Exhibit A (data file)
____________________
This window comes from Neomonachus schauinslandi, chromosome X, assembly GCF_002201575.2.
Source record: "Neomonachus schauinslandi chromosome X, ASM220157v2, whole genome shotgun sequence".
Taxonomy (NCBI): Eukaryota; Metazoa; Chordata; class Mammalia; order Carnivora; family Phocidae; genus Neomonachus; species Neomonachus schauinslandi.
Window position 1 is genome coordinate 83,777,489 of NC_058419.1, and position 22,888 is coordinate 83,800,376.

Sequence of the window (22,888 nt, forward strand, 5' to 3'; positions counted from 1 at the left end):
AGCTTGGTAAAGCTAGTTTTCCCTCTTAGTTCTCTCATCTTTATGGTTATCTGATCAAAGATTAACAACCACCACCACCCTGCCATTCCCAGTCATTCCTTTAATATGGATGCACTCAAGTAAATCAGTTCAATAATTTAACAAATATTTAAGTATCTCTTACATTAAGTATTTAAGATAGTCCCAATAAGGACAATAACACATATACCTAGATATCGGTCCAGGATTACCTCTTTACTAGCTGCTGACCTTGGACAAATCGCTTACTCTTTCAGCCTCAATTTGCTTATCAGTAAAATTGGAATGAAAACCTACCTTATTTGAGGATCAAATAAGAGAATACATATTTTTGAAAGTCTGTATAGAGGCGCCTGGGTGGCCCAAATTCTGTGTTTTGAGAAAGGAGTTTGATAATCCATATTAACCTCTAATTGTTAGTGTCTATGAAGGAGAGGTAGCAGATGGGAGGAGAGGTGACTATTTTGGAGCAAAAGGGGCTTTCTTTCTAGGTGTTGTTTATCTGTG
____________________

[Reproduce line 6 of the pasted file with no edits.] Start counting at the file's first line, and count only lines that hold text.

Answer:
AGCTTGGTAAAGCTAGTTTTCCCTCTTAGTTCTCTCATCTTTATGGTTATCTGATCAAAGATTAACAACCACCACCACCCTGCCATTCCCAGTCATTCCTTTAATATGGATGCACTCAAGTAAATCAGTTCAATAATTTAACAAATATTTAAGTATCTCTTACATTAAGTATTTAAGATAGTCCCAATAAGGACAATAACACATATACCTAGATATCGGTCCAGGATTACCTCTTTACTAGCTGCTGACCTTGGACAAATCGCTTACTCTTTCAGCCTCAATTTGCTTATCAGTAAAATTGGAATGAAAACCTACCTTATTTGAGGATCAAATAAGAGAATACATATTTTTGAAAGTCTGTATAGAGGCGCCTGGGTGGCCCAAATTCTGTGTTTTGAGAAAGGAGTTTGATAATCCATATTAACCTCTAATTGTTAGTGTCTATGAAGGAGAGGTAGCAGATGGGAGGAGAGGTGACTATTTTGGAGCAAAAGGGGCTTTCTTTCTAGGTGTTGTTTATCTGTG